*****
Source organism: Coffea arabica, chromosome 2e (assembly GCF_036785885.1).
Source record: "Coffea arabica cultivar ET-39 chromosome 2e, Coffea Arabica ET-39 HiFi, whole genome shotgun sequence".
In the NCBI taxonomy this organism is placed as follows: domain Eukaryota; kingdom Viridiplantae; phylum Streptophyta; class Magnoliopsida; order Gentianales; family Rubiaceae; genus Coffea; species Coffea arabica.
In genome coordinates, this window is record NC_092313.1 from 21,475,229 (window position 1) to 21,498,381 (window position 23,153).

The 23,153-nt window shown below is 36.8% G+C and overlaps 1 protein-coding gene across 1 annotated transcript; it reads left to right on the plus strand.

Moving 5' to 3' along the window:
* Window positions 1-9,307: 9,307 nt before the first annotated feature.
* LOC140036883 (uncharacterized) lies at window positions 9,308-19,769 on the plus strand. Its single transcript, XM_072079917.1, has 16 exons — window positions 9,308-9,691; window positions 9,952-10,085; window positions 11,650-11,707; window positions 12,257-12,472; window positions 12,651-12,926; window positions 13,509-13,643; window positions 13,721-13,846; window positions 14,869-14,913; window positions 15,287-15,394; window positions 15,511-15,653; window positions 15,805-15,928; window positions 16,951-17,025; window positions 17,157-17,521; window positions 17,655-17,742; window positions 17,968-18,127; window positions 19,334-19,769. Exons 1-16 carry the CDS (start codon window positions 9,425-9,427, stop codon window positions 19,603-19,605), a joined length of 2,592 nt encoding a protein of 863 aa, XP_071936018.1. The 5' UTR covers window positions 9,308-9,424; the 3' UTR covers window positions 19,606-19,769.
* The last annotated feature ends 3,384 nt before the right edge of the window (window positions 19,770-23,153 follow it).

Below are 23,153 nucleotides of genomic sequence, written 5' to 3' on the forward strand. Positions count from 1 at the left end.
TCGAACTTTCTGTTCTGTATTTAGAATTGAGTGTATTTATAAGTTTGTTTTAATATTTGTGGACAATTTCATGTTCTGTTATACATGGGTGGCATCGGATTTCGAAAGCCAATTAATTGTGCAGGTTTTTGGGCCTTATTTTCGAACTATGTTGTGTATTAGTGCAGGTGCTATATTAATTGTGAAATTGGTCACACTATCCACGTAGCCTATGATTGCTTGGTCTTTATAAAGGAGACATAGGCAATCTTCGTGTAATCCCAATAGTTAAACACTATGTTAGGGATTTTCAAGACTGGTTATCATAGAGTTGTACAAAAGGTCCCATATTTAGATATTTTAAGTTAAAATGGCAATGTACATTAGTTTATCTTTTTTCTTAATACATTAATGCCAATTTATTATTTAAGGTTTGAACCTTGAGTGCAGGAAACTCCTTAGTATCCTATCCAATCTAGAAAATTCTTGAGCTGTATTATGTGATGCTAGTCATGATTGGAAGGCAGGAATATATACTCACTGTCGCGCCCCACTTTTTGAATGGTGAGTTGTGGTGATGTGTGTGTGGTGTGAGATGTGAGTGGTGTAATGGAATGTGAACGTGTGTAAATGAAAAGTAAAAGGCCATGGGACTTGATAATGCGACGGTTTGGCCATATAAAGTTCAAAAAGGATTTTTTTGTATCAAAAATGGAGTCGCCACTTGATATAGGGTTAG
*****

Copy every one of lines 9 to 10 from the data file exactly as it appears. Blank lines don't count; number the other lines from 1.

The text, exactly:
* The last annotated feature ends 3,384 nt before the right edge of the window (window positions 19,770-23,153 follow it).

Below are 23,153 nucleotides of genomic sequence, written 5' to 3' on the forward strand. Positions count from 1 at the left end.